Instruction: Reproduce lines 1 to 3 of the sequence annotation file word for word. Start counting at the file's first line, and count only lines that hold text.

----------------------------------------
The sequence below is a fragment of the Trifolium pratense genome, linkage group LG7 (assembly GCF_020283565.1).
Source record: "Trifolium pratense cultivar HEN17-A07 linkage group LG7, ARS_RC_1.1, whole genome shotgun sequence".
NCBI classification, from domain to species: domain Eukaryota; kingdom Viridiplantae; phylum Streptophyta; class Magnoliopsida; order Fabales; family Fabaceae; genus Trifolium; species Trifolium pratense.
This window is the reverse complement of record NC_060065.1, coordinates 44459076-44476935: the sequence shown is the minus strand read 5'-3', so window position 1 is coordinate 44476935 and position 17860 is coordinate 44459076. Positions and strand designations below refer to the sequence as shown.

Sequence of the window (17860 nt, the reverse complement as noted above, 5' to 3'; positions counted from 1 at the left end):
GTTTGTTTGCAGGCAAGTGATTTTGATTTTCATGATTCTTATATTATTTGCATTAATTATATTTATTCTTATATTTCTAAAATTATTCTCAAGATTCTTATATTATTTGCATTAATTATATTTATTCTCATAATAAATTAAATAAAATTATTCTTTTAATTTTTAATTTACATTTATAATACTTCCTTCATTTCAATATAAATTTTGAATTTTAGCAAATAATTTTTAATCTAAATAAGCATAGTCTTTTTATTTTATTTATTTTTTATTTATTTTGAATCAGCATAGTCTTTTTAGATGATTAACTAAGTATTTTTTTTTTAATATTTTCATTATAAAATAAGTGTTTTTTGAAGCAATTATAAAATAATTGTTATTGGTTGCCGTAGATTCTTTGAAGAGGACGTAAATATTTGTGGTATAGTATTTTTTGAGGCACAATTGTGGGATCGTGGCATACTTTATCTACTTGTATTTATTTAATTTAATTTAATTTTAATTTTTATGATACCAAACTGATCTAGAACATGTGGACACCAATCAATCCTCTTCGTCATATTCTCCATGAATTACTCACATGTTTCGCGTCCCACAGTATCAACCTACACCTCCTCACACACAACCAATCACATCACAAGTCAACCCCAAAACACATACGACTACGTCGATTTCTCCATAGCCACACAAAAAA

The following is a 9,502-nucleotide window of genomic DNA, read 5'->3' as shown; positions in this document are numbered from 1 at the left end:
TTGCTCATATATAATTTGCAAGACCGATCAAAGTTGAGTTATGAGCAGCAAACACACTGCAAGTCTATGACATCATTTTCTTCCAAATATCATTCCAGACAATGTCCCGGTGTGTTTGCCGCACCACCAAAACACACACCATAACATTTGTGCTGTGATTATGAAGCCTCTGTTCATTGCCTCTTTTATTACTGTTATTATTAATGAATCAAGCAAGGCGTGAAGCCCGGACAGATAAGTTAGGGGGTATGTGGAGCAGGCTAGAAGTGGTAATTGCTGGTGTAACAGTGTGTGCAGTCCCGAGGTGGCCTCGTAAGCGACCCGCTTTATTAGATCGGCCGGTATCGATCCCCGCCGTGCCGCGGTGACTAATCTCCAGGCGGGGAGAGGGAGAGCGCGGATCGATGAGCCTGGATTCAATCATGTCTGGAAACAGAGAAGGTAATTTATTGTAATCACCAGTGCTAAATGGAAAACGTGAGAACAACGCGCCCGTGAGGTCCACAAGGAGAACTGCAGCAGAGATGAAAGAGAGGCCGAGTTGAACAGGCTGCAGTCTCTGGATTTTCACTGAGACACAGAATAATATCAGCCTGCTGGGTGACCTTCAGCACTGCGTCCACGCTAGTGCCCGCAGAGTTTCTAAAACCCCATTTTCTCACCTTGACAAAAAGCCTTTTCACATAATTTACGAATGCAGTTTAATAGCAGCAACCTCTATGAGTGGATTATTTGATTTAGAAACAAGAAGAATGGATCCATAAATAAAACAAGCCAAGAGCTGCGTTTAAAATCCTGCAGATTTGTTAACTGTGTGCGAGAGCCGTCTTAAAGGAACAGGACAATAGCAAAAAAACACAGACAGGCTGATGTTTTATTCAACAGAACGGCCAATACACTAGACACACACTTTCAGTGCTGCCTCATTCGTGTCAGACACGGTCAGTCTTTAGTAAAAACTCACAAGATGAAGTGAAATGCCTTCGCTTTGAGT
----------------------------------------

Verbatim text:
The sequence below is a fragment of the Trifolium pratense genome, linkage group LG7 (assembly GCF_020283565.1).
Source record: "Trifolium pratense cultivar HEN17-A07 linkage group LG7, ARS_RC_1.1, whole genome shotgun sequence".
NCBI classification, from domain to species: domain Eukaryota; kingdom Viridiplantae; phylum Streptophyta; class Magnoliopsida; order Fabales; family Fabaceae; genus Trifolium; species Trifolium pratense.